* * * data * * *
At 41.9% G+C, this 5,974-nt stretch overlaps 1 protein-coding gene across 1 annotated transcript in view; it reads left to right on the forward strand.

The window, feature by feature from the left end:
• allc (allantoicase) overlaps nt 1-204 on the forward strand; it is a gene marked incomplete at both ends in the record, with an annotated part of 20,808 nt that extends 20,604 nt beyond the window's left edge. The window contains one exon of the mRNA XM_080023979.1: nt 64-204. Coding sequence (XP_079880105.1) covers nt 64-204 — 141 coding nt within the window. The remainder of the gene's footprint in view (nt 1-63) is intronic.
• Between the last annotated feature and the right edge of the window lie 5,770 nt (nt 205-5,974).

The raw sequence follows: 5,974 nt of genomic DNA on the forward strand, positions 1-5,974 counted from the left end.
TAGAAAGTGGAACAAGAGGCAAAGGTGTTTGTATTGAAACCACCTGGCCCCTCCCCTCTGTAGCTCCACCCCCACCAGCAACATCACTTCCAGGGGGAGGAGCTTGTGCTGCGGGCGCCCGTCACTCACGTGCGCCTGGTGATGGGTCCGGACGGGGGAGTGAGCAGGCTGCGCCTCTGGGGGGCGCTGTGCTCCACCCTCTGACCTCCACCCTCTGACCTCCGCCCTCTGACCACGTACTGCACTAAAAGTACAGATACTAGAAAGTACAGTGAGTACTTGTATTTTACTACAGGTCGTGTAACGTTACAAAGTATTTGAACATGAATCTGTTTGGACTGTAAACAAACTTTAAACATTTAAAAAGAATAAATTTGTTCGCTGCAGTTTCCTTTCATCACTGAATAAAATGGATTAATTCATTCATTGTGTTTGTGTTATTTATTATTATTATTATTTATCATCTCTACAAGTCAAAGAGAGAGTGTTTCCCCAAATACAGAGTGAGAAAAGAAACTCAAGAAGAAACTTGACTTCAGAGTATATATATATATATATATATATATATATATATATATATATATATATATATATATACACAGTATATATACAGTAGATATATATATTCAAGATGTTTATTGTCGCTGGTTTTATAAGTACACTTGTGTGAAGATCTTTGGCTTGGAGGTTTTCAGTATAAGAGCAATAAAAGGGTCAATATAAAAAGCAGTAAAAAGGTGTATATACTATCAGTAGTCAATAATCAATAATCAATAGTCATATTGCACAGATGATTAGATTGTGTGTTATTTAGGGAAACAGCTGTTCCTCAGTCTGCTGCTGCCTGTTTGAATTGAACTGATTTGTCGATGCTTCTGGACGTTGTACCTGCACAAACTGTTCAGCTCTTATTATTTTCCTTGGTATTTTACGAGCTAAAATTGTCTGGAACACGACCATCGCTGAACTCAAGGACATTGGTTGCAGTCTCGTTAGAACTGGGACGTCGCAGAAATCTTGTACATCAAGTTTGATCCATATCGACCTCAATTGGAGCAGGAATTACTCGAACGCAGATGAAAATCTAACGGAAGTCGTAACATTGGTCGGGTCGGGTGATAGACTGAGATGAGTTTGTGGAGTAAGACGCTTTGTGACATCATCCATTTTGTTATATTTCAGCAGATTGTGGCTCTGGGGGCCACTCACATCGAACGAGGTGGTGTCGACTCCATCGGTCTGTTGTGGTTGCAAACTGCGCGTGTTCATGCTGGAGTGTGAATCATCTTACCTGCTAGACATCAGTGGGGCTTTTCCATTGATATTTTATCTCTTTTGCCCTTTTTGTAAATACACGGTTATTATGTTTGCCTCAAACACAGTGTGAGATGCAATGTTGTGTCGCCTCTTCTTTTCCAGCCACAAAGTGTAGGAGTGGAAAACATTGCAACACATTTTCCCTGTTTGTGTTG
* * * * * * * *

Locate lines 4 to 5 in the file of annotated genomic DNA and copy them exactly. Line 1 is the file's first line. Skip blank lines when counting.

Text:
• Between the last annotated feature and the right edge of the window lie 5,770 nt (nt 205-5,974).

The raw sequence follows: 5,974 nt of genomic DNA on the forward strand, positions 1-5,974 counted from the left end.